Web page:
2Name:  Dr. Leif Andersson
 Institution:  Uppsala University; Texas A&M University; Swedish University of Agricultural Sciences
 Year Elected:  2017
 Class:  2. Biological Sciences
 Subdivision:  203. Evolution & Ecology, Systematics, Population Genetics, Paleontology, and Physical Anthropology
 Residency:  International
 Living? :   Living
 Birth Date:  1954
   
 
Leif Andersson is the world’s leading authority on the genomic study of the origin and selected traits of domestic animals, and for his pioneering work he received the prestigious international Wolf Prize in 2014. He has repeatedly discovered what happens genetically when animal breeders apply artificial selection to domestic animals and choose particular traits for enhancement. These traits include fat deposition in pigs, the color of wattles and skin in chickens, and coat coloration and gait locomotion in horses. Genetic understanding has aided further selection programs. This work is the best modern manifestation of Charles Darwin’s pioneering study of Variation under Domestication. Truly Darwinian in outlook, Leif Andersson has expanded his genomic research program into problems of understanding evolution in nature, including the breeding of Baltic Sea herring, the size of rabbits, the peculiar mating system of a colorful shorebird, and size and shape of the beaks of Darwin’s finches. He was elected to the American Academy of Arts & Sciences in 2018.
 
3Name:  Dr. Neil H. Shubin
 Institution:  University of Chicago
 Year Elected:  2017
 Class:  2. Biological Sciences
 Subdivision:  203. Evolution & Ecology, Systematics, Population Genetics, Paleontology, and Physical Anthropology
 Residency:  Resident
 Living? :   Living
 Birth Date:  1960
   
 
Neil Shubin is a scientist, administrator, and writer. Throughout his career, he has been interested in understanding the great transitions of evolution. Leading expeditions around the globe in search of critical intermediate fossils, he has discovered fossil evidence for the origins of terrestrial vertebrates, mammals, frogs, salamanders and other major groups of animals. He also has revealed genetic and developmental mechanisms for these changes by using comparative laboratory-based approaches on modern animals. Linking studies of gene sequence, regulation and function with those of embryology and anatomy, Shubin has revealed deep similarities among different organs that tell of their origins. Educated at Columbia, Harvard and the University of California at Berkeley, Shubin has held faculty positions at the University of Pennsylvania and the University of Chicago, where he currently holds the Robert R. Bensley Distinguished Service Professorship in Anatomy. He has held administrative positions at the University of Chicago (Departmental Chair, Associate Dean, and Senior Advisor to the President), The Field Museum (Provost) and the Marine Biological Laboratory in Woods Hole (Co-Director). He is the author of: Your Inner Fish, The Universe Within, and Some Assembly Required. The former won the Phi Betta Kappa Science Book Prize and the National Academy of Sciences Scientific Communication Award. Shubin has also received the Distinguished Explorer's Award of the Roy Chapman Andrews Society. Your Inner Fish appeared on PBS as a three-part miniseries. Produced by Tangled Bank Studios of the Howard Hughes Medical Institute it won numerous awards, in eluding an Emmy. Shubin is a Fellow of the American Association for the Advancement of Science, the American Academy of Arts and Sciences, and the National Academy of Sciences. He was elected to the American Philosophical Society in 2017.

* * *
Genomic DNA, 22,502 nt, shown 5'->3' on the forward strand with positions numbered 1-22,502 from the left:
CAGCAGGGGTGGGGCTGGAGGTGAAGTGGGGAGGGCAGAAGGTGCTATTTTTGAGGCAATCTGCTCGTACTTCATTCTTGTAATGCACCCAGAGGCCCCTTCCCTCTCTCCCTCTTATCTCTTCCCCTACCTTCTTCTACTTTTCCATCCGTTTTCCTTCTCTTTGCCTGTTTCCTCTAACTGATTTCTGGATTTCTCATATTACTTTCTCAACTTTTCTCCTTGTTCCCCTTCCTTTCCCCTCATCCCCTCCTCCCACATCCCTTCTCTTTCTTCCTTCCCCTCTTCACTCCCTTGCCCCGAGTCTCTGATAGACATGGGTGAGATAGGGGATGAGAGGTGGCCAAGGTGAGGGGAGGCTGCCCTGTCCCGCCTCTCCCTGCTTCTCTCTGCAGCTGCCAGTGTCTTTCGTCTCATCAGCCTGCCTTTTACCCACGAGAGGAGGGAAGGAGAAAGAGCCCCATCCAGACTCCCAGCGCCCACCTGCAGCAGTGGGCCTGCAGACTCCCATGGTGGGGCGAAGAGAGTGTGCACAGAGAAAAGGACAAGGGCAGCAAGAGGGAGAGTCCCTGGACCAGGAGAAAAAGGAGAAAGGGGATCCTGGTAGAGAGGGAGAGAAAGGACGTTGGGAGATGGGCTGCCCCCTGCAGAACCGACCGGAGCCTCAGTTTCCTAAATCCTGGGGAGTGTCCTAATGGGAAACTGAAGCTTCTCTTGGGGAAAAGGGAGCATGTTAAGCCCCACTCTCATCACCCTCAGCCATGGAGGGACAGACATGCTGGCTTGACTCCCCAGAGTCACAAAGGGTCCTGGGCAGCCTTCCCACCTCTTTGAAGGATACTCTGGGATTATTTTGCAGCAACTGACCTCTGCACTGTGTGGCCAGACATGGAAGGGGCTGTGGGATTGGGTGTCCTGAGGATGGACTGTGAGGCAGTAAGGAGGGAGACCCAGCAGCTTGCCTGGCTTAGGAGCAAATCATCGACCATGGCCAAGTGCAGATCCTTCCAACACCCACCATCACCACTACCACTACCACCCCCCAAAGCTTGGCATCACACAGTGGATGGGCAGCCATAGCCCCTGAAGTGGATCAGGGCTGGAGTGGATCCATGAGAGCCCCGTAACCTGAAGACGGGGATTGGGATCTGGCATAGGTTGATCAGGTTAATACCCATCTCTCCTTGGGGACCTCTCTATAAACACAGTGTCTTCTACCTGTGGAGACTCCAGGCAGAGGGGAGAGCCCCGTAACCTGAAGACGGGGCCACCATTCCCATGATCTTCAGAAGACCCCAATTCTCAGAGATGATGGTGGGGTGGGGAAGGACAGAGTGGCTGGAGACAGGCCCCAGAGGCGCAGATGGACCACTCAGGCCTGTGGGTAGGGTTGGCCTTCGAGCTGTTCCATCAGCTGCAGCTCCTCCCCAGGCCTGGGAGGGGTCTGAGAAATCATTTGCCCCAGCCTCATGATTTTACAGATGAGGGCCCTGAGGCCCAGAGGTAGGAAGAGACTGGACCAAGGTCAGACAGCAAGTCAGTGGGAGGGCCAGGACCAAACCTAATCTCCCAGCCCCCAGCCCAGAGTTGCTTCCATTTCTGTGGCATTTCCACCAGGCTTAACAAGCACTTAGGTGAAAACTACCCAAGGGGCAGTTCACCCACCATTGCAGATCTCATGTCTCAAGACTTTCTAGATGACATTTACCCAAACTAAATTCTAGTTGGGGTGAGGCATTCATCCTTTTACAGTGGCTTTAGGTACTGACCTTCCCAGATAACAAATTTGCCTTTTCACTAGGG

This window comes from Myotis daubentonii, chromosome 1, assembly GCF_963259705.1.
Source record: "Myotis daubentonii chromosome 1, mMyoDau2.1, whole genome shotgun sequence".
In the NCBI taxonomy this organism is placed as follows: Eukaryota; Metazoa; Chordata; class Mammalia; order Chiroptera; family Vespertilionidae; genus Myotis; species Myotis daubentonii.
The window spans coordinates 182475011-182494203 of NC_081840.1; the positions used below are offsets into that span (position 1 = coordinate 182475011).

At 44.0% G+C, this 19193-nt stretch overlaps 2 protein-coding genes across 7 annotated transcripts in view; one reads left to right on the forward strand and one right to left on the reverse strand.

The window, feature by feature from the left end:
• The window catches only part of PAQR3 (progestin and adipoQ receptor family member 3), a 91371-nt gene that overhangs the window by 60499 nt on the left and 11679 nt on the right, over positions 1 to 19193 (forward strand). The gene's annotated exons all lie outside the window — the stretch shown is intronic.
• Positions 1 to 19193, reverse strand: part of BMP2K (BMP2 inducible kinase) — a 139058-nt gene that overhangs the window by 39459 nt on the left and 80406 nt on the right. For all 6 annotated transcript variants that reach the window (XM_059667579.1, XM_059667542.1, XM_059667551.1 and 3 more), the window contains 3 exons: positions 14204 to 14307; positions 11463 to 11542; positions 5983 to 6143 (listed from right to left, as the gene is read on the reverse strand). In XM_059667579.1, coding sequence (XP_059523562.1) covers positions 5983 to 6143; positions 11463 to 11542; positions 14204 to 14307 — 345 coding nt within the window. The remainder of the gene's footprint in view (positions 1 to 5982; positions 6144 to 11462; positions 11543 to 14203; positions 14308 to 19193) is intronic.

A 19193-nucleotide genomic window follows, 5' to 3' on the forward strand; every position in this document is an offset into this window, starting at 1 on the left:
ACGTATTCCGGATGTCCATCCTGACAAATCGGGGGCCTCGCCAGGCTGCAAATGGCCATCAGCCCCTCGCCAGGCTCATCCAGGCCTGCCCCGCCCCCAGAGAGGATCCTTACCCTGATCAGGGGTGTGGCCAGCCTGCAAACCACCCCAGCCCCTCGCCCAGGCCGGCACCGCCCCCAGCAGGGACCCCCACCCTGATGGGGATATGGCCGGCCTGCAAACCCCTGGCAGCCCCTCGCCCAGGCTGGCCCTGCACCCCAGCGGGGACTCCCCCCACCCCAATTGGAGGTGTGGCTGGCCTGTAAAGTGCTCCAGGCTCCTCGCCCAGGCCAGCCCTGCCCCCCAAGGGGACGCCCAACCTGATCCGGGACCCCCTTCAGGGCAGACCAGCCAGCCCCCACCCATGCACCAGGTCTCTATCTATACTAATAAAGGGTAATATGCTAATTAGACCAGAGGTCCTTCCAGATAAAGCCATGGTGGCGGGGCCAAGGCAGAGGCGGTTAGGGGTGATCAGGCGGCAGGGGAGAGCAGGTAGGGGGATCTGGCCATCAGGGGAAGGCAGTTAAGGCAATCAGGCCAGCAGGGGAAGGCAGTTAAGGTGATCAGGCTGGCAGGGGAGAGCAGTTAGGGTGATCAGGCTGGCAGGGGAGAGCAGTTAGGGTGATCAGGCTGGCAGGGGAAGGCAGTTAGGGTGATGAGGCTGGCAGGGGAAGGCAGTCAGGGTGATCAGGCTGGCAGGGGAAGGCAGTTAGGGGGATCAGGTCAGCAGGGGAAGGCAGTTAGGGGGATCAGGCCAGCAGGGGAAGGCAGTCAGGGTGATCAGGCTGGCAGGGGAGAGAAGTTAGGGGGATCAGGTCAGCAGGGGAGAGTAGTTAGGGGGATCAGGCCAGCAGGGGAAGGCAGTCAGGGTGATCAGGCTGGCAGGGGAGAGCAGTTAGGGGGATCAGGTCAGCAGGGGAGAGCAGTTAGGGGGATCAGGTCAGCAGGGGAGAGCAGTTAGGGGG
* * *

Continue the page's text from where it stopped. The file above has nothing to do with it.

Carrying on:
Election Year
2017[X]